NEW YORK, May 11 ― A gauge of world equity markets rebounded and the dollar pared losses yesterday after President Donald Trump said US-China trade talks were constructive, easing tensions that pushed stocks on Wall Street toward their biggest weekly loss since December.
The major US stock indexes swooned more than 1 per cent before rebounding from session lows, first on encouraging comments from Treasury Secretary Steven Mnuchin and then Trump's remarks that his relationship with President Xi remained strong.
Trump earlier said he was in no hurry to sign a trade deal with China as Washington imposed a new set of tariffs on Chinese goods and negotiators ended two days of talks aimed at salvaging an agreement aimed at ending a 10-month trade war.
Trump's remarks were made in a tweet and drove traders' optimism that could be seen in the Australian dollar, a proxy for Chinese economic prospects, which was 0.19 per cent higher.
US Treasury yields were little changed. Longer-dated yields hovered just off five-week lows, as trade tension worries simmered down even in the absence of a deal.
The United States early in the day increased tariffs on US$200 billion (RM831 billion) in Chinese goods to 25 per cent from 10 per cent, rattling markets on concerns about global growth as China is expected to retaliate.
In the short term, China needs a trade deal more than the US. But in the long term, the US needs it more than China, said Oliver Pursche, chief market strategist at Bruderman Asset Management in New York, who called it a “pretty good balance.”
“The market is getting that the statements (from Mnuchin and Trump) are more political than indicative of a change in strategy. Nothing has changed in terms of our investment thesis,” Pursche said.
MSCI's gauge of stock performance in 47 countries across the globe gained 0.32 per cent.
European shares rose on surging stock of industrial group Thyssenkrupp AG and robust defensive stocks. The pan-European STOXX 600 index rose 0.32 per cent.
Thyssenkrupp gained 28.2 per cent by short-covering on news it will list its successful elevators business and embark on a fresh restructuring.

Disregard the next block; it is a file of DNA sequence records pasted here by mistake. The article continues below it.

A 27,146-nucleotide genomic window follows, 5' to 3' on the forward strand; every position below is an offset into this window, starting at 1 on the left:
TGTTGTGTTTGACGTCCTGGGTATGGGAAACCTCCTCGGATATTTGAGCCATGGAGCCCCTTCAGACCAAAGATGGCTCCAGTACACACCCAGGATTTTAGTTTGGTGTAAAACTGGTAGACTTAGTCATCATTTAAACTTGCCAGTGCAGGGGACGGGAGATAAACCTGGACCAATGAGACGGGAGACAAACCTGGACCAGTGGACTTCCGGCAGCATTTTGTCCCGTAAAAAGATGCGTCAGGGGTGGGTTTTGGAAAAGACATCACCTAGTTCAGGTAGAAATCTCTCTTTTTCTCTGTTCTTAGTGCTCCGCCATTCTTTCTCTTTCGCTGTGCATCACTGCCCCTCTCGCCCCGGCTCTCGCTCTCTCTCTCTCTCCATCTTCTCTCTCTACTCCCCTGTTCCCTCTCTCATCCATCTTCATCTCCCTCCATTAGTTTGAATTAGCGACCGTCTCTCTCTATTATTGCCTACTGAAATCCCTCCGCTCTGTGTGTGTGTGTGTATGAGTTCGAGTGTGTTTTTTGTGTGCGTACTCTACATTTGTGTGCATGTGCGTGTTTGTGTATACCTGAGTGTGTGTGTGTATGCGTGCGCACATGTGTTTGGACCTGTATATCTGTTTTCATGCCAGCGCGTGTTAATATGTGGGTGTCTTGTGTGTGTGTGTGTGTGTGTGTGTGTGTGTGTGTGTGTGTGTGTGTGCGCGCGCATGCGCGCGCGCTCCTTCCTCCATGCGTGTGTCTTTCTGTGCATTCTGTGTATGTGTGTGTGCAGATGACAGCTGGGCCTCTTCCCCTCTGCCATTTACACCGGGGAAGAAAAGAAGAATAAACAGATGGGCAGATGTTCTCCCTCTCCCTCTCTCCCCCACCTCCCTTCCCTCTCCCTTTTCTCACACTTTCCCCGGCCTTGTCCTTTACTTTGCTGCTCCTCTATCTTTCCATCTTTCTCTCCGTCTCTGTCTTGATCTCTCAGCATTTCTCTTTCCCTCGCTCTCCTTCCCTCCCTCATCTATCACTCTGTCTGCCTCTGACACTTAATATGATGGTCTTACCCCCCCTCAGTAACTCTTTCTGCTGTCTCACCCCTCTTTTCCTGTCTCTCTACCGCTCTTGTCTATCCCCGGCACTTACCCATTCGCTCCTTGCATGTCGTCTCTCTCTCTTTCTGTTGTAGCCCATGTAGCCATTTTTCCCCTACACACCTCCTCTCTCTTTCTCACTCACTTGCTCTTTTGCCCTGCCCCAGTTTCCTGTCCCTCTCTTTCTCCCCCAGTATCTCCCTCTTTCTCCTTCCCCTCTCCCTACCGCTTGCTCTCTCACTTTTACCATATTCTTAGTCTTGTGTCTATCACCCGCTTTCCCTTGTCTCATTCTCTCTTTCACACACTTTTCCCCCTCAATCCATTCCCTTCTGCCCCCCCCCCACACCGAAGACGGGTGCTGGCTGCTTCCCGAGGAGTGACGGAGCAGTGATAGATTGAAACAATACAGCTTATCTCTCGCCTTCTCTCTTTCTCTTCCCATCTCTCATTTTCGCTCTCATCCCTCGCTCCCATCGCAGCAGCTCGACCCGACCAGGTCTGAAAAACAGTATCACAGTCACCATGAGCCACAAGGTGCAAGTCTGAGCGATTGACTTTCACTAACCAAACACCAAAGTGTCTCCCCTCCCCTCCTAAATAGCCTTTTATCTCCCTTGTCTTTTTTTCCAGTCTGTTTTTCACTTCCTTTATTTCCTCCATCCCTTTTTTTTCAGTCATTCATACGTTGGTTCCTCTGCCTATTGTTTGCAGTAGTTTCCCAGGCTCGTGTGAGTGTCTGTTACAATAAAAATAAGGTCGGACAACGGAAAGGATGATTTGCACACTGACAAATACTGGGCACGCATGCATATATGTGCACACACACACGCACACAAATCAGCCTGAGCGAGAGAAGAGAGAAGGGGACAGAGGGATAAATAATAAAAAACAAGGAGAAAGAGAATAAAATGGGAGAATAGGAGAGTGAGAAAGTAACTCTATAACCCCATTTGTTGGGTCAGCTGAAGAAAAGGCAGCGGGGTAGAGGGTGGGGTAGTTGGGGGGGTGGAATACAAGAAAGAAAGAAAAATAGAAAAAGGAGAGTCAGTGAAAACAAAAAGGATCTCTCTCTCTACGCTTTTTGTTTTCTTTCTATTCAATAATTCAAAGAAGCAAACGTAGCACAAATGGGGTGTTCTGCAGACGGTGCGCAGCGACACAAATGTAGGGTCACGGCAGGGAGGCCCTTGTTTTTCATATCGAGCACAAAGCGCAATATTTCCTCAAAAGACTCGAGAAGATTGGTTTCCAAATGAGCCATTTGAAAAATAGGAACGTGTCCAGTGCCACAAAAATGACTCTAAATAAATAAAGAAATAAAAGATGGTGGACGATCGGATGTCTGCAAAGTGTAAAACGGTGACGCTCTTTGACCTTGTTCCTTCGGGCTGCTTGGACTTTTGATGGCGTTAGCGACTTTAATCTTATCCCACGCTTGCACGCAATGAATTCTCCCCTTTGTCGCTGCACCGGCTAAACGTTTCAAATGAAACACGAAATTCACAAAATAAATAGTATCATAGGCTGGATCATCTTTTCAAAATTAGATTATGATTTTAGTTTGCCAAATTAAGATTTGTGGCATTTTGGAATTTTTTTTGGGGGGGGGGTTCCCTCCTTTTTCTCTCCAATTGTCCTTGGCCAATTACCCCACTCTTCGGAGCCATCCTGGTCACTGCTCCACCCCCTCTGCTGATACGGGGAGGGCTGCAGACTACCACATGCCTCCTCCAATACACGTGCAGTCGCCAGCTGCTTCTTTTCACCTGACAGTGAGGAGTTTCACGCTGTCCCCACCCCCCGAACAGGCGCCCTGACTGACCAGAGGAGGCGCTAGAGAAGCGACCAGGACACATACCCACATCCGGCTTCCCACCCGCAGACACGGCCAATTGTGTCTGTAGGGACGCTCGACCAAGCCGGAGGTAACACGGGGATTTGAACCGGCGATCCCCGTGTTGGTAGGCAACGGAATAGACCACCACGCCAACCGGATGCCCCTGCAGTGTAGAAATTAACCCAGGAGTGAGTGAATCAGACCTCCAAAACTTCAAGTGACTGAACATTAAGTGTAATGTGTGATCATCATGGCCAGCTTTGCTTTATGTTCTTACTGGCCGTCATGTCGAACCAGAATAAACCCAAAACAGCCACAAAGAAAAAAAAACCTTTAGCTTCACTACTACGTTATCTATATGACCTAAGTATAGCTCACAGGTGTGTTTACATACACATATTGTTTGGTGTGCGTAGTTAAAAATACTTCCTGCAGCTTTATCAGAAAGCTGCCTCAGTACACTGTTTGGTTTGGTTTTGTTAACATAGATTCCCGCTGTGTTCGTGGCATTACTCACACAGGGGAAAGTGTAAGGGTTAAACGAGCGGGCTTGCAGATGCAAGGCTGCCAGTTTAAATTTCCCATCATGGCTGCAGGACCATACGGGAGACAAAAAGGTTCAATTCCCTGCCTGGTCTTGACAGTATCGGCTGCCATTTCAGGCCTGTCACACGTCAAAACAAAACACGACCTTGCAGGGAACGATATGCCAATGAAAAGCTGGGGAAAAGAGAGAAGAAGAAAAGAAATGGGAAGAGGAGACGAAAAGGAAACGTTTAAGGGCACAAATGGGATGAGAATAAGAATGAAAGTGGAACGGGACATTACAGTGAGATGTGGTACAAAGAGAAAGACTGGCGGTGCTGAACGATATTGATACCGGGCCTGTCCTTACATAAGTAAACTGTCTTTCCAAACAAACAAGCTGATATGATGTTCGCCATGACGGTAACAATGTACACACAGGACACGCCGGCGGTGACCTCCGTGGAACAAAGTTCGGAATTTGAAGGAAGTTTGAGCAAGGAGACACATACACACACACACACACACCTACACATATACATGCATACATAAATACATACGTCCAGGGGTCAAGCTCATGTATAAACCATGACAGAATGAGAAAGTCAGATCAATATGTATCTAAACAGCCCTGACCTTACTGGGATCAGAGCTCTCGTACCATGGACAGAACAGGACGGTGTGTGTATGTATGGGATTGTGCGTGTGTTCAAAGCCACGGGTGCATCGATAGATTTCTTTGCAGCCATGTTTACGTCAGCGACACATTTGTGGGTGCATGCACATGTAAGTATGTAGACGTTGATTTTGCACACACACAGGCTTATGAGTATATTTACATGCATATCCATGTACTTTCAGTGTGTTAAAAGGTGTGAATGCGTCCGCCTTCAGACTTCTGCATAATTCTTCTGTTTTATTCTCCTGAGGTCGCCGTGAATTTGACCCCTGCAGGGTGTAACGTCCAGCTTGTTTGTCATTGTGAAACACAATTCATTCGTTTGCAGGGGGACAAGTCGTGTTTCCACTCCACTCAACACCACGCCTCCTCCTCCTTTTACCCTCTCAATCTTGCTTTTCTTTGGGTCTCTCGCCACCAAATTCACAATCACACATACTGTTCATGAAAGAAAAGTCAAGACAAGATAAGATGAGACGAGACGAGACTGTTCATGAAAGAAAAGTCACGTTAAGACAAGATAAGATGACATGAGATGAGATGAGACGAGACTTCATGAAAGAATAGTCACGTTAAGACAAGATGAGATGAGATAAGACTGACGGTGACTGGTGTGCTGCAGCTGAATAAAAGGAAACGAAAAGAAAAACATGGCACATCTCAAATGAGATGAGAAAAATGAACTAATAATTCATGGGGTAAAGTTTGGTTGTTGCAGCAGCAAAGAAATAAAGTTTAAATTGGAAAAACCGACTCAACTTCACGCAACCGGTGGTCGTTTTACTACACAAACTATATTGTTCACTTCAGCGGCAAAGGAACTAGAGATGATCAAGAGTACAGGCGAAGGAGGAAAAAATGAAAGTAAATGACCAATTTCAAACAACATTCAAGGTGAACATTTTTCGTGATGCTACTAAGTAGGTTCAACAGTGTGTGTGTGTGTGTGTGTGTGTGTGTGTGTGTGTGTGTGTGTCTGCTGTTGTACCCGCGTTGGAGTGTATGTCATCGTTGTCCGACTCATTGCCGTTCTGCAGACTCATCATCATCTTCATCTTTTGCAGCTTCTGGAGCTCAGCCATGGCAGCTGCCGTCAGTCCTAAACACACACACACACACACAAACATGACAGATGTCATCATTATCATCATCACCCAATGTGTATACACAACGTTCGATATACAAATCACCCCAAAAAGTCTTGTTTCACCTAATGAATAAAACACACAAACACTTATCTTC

London's main stock index, the FTSE 100, closed lower to cap its worst week since early December. Drugmaker AstraZeneca weighed, falling 2.3 per cent, after ambiguous results in test of an anemia treatment.
Despite the late-day rally the S&P 500 and Nasdaq posted their biggest weekly decline of the year, shedding 2.17 per cent and 3.03 per cent respectively.
The Dow Jones Industrial Average rose 114.01 points, or 0.44 per cent, to 25,942.37. The S&P 500 gained 10.68 points, or 0.37 per cent, to 2,881.4 and the Nasdaq Composite added 6.35 points, or 0.08 per cent, to 7,916.94.
The US dollar ticked up against the safe-haven Japanese yen as hopes rose for a US-China compromise on trade.
The dollar index fell 0.07 per cent, with the euro up 0.12 per cent to US$1.1234. The Japanese yen weakened 0.13 per cent versus the greenback at 109.95 per dollar.
US Treasury yields were little changed.
Benchmark 10-year notes fell 4/32 in price to push its yield up to 2.4707 per cent.
Oil prices closed the session mostly steady, ending the week slightly lower as the US-Sino trade tensions overshadowed tightening global supplies and expectations of rising US refining demand.
Brent crude oil settled up 23 cents at US$70.62 a barrel, but posted a weekly loss of 0.3 per cent.
US West Texas Intermediate (WTI) crude futures settled down 4 cents at US$61.66, with a weekly loss of 0.5 per cent.
Gold prices settled higher before Trump made his remarks and eased fears of a global economic slowdown that has lifted bullion prices for the week.
US gold futures settled up 0.2 per cent at US$1,287.40. ― Reuters